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What Is Nicotinamide?

Some sunscreen formulations contain nicotinamide.
Synthetically produced niacinamide can be purchased at most health food stores.
Many acne treatment products contain nicotinamide.
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  • Written By: Malcolm Tatum
  • Edited By: Bronwyn Harris
  • Last Modified Date: 02 December 2014
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Also known as niacinamide or nicotinic acid amide, nicotinamide is the amide portion of Vitamin B3 or niacin. The substance occurs naturally in the body as niacin is processed, although it is now possible to purchase synthetically produced niacinamide at most health food stores. Many people prefer the use of nicotinamide supplements, as they do not cause the flushing that is common with the use of niacin supplements.

In the body, various forms of niacinamide are created as niacin is absorbed into the cells. Forms such as nicotinamide dinucleotide and nicotinamide adenine dinucleotide phosphate naturally occur in the body and help to provide a number of health benefits, including help with various types of skin conditions. Many products formulated to aid in the treatment of acne and other skin problems will include niacinamide. Various types of sunscreens are also likely to include this form of B3 in their formulas.

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Another health benefit often associated with nicotinamide has to do with the treatment of anxiety. When consumed in significant amounts, this form of B3 can help lessen many of the symptoms commonly experienced by people who suffer with anxiety and panic disorder. The vitamin may help reduce the general feeling of unrest, help a racing mind to calm down, and has even proven to help aid in the recovery from a panic attack. While the vitamin is water soluble, it is still possible to ingest toxic amounts in a short period of time. Generally, as much as one to two grams per day is considered to be within safe limits. Anything above two grams should only be taken under the guidance of a physician.

It is important to note that nicotinamide does not contain all the health benefits that come with ingesting niacin. For example, this form of B3 does not have the cholesterol-fighting properties of niacin. Niacinamide is also much less likely to help with gastrointestinal issues. While many people prefer this product rather than niacin because it does not cause the flushing sensation common to taking larger doses of undiluted B3, it is a good idea to consult a physician before choosing nicotinamide over niacin. This will ensure that the supplement will address the relevant health issues, and that a niacin supplement would not be more effective.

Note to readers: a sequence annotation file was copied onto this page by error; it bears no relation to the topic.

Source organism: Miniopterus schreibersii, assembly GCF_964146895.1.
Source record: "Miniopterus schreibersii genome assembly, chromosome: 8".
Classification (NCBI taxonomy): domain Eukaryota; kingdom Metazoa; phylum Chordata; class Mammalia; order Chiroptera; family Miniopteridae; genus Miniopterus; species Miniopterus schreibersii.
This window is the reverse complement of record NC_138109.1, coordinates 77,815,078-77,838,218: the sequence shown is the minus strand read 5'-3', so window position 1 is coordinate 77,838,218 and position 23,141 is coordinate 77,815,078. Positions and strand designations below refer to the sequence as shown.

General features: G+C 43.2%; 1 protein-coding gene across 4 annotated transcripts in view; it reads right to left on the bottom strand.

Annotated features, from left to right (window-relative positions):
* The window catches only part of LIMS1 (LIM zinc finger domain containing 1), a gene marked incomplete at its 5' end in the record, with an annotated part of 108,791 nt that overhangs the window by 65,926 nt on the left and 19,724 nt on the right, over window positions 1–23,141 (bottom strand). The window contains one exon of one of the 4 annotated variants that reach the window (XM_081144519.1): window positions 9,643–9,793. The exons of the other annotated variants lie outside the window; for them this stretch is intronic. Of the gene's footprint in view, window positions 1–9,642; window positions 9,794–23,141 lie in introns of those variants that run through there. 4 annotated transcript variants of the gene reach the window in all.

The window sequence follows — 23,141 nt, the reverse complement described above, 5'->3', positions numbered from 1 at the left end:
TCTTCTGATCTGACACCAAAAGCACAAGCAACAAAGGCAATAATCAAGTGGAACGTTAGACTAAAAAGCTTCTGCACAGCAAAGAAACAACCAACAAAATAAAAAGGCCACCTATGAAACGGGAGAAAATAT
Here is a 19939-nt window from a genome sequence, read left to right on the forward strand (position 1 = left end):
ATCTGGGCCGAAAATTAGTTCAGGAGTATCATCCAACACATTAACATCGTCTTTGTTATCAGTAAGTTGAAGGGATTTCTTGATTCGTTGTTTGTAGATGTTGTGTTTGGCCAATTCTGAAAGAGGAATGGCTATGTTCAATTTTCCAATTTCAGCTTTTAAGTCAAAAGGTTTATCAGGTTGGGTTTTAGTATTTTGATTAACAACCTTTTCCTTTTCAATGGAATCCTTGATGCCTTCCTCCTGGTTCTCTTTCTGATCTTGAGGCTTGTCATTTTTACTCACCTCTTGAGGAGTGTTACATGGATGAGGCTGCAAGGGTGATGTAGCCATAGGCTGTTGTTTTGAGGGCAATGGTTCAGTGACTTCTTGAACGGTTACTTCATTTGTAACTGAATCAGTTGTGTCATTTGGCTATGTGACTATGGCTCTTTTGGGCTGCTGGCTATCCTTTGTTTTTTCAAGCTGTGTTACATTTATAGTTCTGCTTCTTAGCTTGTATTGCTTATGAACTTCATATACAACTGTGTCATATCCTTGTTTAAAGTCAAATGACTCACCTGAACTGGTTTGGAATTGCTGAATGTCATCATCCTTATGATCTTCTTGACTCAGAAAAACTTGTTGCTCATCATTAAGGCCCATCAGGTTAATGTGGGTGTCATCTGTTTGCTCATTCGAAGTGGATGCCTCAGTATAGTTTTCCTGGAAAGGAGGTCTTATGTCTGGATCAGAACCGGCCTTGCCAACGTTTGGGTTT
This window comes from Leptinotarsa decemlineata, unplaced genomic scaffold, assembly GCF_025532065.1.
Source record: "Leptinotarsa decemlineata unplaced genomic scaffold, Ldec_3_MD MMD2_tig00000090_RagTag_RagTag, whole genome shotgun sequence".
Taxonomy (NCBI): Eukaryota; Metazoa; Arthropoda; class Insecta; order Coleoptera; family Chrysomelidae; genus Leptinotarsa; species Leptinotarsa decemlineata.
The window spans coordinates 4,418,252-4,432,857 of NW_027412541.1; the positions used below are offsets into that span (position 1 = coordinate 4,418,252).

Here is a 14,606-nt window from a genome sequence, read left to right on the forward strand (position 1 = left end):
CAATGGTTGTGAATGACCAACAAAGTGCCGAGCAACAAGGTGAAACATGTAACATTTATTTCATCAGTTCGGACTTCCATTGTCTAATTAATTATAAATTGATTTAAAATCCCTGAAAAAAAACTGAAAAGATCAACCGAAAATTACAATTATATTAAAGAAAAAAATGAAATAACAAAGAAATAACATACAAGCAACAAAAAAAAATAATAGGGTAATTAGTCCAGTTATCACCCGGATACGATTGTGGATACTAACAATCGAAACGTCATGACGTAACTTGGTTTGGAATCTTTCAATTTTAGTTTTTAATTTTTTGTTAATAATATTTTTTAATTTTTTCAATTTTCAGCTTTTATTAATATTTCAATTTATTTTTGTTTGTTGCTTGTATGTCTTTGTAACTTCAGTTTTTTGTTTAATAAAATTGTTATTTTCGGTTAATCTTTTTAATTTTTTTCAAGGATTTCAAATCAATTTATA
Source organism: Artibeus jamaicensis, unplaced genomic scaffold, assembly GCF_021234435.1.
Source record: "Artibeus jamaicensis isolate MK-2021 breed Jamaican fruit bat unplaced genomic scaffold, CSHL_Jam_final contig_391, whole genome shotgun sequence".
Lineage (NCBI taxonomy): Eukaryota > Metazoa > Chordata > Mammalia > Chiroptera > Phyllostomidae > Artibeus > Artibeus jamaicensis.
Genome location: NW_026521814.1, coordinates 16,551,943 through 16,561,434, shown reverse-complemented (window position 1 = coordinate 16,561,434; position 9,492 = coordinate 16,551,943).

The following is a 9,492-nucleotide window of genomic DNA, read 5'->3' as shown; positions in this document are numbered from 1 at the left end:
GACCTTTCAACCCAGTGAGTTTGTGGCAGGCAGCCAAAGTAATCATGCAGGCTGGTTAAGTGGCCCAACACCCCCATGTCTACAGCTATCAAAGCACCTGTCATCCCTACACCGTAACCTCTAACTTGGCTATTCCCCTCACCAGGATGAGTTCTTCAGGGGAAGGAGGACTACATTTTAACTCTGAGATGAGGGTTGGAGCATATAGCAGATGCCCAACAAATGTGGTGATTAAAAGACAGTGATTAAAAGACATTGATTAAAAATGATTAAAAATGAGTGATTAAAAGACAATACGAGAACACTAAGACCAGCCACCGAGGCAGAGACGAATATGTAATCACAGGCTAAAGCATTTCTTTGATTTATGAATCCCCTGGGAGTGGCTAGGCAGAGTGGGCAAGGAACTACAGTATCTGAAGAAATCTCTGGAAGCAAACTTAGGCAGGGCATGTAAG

Further testing on the benefits of nicotinamide supplementation indicates this form of B3 may be helpful in aiding patients with Alzheimer’s Disease, in that the supplement may increase the ability of the patient to regain some sense of cognition. The supplement may also help restore a more balanced frame of mind to people suffering with depression. However, at present both these applications are still being investigated and should not be considered established treatments for either of these conditions.

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SimpleByte
Post 2
@Ceptorbi: Yes, nicotinamide supplements can sometimes cause side effects. Some people, for example, may experience allergic reactions with rashes, itching, dizziness, and/or difficulty breathing. Anyone experiencing allergic symptoms should seek immediate medical attention. Other possible side effects from this supplement can include gastrointestinal problems like nausea, vomiting, or diarrhea. Headache, dizziness, and blurred vision could also result from nicotinamide supplements, and diabetics need to know that nicotinamide can cause elevated blood sugar levels.
Ceptorbi
Post 1

I'm glad nicotinamide doesn't cause skin flushing like niacin sometimes does, but do nicotinamide supplements have any other side effects?

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